Yamini Narayanan - “We have no understanding of what cows endure as dairy animals ” - Hindustan Times

Yamini Narayanan - “We have no understanding of what cows endure as dairy animals ”

ByArunima Mazumdar
Nov 25, 2023 05:58 AM IST

The author of Mother Cow Mother India talks about how cows are both commodified for dairy production and deified as a mother and goddess, and how dairy products are intensely connected with cow slaughter

You’ve written extensively about dogs, pigs, camels, etc. What drew you to research bovines?

Author Yamini Narayanan (Courtesy Navayana)
Author Yamini Narayanan (Courtesy Navayana)

My foray into animals in my research was unexpected – a video taken by undercover activists documenting the screams and almost unseeable suffering involved in the live plucking of rabbits for angora fur came my way. The screams of the rabbits were not of this world – it comes from a timespace of pain from torture that no sentient being should have to endure. I was shocked and started to follow animal protection organizations, which revealed no less than a planetary scale of animal suffering for all sorts of products we consume unthinkingly, daily, and take for granted – including dairy.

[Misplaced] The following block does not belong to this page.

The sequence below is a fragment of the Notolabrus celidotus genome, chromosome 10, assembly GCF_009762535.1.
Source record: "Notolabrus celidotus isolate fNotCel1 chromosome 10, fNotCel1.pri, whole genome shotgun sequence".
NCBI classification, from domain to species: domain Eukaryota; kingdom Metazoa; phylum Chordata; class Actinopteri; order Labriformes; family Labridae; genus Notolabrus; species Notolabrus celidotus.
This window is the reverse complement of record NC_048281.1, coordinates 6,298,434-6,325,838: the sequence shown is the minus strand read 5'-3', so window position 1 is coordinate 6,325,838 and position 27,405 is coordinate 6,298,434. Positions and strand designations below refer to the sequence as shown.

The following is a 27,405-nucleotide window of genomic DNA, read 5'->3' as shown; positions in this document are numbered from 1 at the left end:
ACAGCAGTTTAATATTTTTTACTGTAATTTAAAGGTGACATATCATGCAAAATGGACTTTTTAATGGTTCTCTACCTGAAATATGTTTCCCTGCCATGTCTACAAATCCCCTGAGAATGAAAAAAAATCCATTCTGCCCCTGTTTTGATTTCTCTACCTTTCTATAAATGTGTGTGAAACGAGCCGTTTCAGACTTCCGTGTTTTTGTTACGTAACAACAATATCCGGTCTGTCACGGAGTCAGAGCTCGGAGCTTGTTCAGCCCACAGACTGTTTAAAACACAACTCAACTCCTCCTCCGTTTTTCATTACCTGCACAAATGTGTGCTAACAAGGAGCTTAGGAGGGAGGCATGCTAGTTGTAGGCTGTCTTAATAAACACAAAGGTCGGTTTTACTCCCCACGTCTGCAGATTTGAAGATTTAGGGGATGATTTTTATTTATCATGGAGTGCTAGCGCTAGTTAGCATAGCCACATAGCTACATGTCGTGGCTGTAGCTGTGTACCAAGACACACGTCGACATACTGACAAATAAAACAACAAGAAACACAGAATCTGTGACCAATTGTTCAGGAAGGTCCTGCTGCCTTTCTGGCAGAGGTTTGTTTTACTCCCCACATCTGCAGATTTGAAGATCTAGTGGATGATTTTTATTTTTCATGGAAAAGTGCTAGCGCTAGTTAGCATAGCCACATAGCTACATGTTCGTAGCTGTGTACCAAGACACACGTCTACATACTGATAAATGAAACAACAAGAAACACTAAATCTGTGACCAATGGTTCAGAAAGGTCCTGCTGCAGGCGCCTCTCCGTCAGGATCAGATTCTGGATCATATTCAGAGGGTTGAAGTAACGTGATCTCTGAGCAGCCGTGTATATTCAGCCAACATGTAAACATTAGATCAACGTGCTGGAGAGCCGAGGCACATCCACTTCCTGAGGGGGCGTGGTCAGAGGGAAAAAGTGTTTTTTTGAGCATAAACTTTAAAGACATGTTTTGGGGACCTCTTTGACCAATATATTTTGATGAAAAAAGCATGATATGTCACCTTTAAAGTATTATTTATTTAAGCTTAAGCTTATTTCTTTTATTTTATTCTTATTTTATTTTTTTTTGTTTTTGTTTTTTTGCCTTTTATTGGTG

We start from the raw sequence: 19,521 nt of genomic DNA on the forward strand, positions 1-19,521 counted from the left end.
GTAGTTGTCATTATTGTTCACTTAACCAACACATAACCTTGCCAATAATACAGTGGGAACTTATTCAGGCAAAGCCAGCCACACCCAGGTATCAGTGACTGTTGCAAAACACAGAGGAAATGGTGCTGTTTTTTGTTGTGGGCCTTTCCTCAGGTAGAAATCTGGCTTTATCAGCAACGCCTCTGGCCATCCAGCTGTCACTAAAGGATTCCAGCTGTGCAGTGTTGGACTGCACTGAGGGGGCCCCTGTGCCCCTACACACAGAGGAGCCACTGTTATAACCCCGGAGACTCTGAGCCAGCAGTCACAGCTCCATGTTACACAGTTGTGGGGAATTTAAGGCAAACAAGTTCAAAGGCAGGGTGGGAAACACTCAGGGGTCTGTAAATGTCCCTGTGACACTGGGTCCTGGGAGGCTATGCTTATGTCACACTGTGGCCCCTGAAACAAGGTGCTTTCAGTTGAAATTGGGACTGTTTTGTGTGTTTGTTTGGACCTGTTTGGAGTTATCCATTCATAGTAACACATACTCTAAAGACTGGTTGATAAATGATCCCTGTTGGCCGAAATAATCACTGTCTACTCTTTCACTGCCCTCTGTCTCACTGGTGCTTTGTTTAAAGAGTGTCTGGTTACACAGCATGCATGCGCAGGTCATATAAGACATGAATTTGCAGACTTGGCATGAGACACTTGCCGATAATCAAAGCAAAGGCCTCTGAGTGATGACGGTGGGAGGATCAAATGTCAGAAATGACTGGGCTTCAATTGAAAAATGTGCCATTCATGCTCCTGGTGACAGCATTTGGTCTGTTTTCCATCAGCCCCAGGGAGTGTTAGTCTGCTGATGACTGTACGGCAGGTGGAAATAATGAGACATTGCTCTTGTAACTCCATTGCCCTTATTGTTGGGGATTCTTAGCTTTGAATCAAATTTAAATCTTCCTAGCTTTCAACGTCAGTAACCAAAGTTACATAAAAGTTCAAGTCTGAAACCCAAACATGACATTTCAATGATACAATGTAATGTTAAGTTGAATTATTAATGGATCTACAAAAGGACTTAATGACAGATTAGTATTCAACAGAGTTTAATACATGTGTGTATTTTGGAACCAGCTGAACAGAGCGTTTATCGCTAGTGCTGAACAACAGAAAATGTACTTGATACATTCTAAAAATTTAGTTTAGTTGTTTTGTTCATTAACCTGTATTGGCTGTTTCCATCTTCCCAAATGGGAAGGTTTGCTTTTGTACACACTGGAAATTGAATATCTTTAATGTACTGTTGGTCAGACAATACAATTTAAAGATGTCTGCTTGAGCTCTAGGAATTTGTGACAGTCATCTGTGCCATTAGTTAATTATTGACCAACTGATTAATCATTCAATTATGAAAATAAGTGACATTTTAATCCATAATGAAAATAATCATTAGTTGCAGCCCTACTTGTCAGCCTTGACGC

As a scholar, I started my research with bovines. From the outset, I have made it my mission to take my cues from the animals themselves or humans who advocate for them. Early in my discovery about human torture of other animals in farming, I had a long conversation with Pradeep Kumar Nath, who founded the Visakha Society for the Protection and Care of Animals. He was recounting story after story of his rescue and advocacy work for animals ranging from cobras and pigs to emus, goats and buffaloes. I sat stunned for several days as I learnt in excruciating detail about the unfathomably cruelty that humans perpetuate on other animals as a matter of course. In the end I told him, “just tell me what to do. What would be most helpful at this time?” And he thought for a while and said, “focus on the cows.” This was in 2014, and the cow was the starkest example of how we can lose sight of the animal entirely even as she is ostensibly in full focus. The cow is so visible as a political, religious, and economic symbol that we really never stop to think what her life or that of a buffalo, goat, or other animals in dairying might actually be like. And there started my laser focus on unveiling the realities of all animals used for various types of consumption.

Why is the animal rights movement incomplete without a discourse on caste?